The Long Winter

My friend who shares my name, Bethany Rose, called me last Tuesday morning from somewhere up in Minnesota, where she was bundled and walking her Great Pyrenees named Shiloh.

“We’re experiencing a warm front,” she said. “It’s twenty-five degrees today.”

I was planting a tray of lettuce on my patio in Missouri, because we were basking in a warm front, too: Sixty with sun. While I mixed dirt in a big Rubbermaid, we talked about the ways we’re wintering this February— how we’ve been ice skating, farming, resting, and reading Little Women.

I could hear her breathing in the cold as she walked. She said there was a grove of dead grasses just ahead, and that she was thankful for winter because she has battled Lyme’s Disease, and in summer, there are ticks in the grass.

I give thanks for good friends like Bethany, who remind me that God made us to winter. Like the squirrels and bears, he created our bodies to slow down and sleep more.[i] “He gives snow like wool” and “scatters frost like ashes” (Psalm 147:16). I tend to think of winter as just the tomb before spring resurrects, so I need friends who are wintering beside me and reminding me: “There’s goodness — resurrection, even — in February, too.”

My poet friend, Esther, is another one of those good people. She wrote last week:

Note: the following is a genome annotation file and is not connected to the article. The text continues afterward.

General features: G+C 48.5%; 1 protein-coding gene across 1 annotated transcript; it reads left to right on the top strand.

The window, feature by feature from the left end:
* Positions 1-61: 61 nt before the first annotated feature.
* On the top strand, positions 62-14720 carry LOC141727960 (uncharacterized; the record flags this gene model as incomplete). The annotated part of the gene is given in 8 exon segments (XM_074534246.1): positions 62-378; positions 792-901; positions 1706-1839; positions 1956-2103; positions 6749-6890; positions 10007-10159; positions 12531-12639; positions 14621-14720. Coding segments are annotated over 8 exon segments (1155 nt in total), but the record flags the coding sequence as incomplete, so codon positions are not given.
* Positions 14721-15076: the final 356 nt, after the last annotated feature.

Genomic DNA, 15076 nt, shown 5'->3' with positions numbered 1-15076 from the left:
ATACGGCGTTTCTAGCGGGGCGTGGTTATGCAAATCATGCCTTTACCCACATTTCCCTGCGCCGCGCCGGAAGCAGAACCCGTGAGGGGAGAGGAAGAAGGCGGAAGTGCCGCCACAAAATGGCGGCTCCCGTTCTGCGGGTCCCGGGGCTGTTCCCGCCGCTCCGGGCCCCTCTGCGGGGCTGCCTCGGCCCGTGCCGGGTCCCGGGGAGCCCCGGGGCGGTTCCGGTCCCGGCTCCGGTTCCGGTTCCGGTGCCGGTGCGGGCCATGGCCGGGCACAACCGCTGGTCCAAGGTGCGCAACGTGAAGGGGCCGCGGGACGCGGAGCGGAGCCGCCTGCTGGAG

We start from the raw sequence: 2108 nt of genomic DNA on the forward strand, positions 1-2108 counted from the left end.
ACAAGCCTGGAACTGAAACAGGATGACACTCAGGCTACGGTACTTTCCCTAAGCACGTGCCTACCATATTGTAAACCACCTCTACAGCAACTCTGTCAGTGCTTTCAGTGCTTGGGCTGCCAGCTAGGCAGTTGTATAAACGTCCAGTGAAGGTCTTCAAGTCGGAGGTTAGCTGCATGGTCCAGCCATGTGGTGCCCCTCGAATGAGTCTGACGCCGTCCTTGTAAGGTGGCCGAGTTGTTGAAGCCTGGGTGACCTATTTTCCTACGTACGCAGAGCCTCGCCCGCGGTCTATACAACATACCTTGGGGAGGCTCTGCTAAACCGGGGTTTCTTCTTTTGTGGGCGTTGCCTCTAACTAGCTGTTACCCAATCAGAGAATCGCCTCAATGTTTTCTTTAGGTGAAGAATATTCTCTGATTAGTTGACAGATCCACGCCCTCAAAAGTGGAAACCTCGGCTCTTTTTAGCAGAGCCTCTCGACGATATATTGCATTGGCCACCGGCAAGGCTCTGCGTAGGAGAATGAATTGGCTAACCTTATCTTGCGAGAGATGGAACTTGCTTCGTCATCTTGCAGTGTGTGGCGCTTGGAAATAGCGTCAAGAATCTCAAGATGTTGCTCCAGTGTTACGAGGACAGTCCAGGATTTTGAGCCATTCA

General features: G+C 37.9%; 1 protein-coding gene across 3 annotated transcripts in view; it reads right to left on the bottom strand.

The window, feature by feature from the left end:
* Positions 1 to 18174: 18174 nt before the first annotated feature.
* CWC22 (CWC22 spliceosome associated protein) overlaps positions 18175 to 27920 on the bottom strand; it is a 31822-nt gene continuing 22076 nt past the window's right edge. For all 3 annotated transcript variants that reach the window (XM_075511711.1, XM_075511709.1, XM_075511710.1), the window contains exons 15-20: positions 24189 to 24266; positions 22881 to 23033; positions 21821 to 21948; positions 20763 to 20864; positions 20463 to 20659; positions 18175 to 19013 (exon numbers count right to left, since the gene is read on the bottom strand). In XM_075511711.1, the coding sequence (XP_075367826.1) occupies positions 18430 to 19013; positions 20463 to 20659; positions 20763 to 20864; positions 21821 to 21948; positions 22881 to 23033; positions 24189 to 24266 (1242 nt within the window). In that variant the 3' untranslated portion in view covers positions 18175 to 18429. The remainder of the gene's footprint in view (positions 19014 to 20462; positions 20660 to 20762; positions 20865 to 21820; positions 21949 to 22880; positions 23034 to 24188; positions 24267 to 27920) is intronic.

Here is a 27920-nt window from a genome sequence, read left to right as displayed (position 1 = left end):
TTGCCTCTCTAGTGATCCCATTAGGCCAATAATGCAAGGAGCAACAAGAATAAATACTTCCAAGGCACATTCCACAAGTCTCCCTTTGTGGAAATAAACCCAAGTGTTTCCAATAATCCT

“But I wonder

where are all the poems


the delicate etchings of frost

on winter’s windows, on the morn of a blizzard –

the sweet magic touch of the Maker

who slips the world into an unblemished coat

of the same dark-defeating white

that covers our wrongs

and so

i’m sitting here in february

and asking you to please tell me again

why all the poems are about spring.”

I shared another of Esther’s poems during Advent— and one of Hannah’s too, who emailed me from the Pacific Northwest last week and said:

“Dear Bethany,

Somehow it is February and Advent is long gone. Though in a way, I feel as if winter is just one long Advent season, preparing our hearts for spring.

There’s blessing in dead grass, magic in frost, quiet Advent in winter. Beauty lies in the eye of the beholder, so the more beholders I’ve got for friends, the more beauty I’ll find in the long waiting of a Minnesota or Missouri winter.

Explore more beautiful work from this community here:

[i] CircleMagazine, “Winter Fatigue: Why Are More People Tired During Winter?” (2021, Dec 15),

5 thoughts on “The Long Winter

  1. Sweet Bethany, thank you so much for this post!! Today is the first real warm day of March for us—and I think I will miss the crisp cold, even while I glory in the spread of sunshine over the days to come.

    Liked by 1 person

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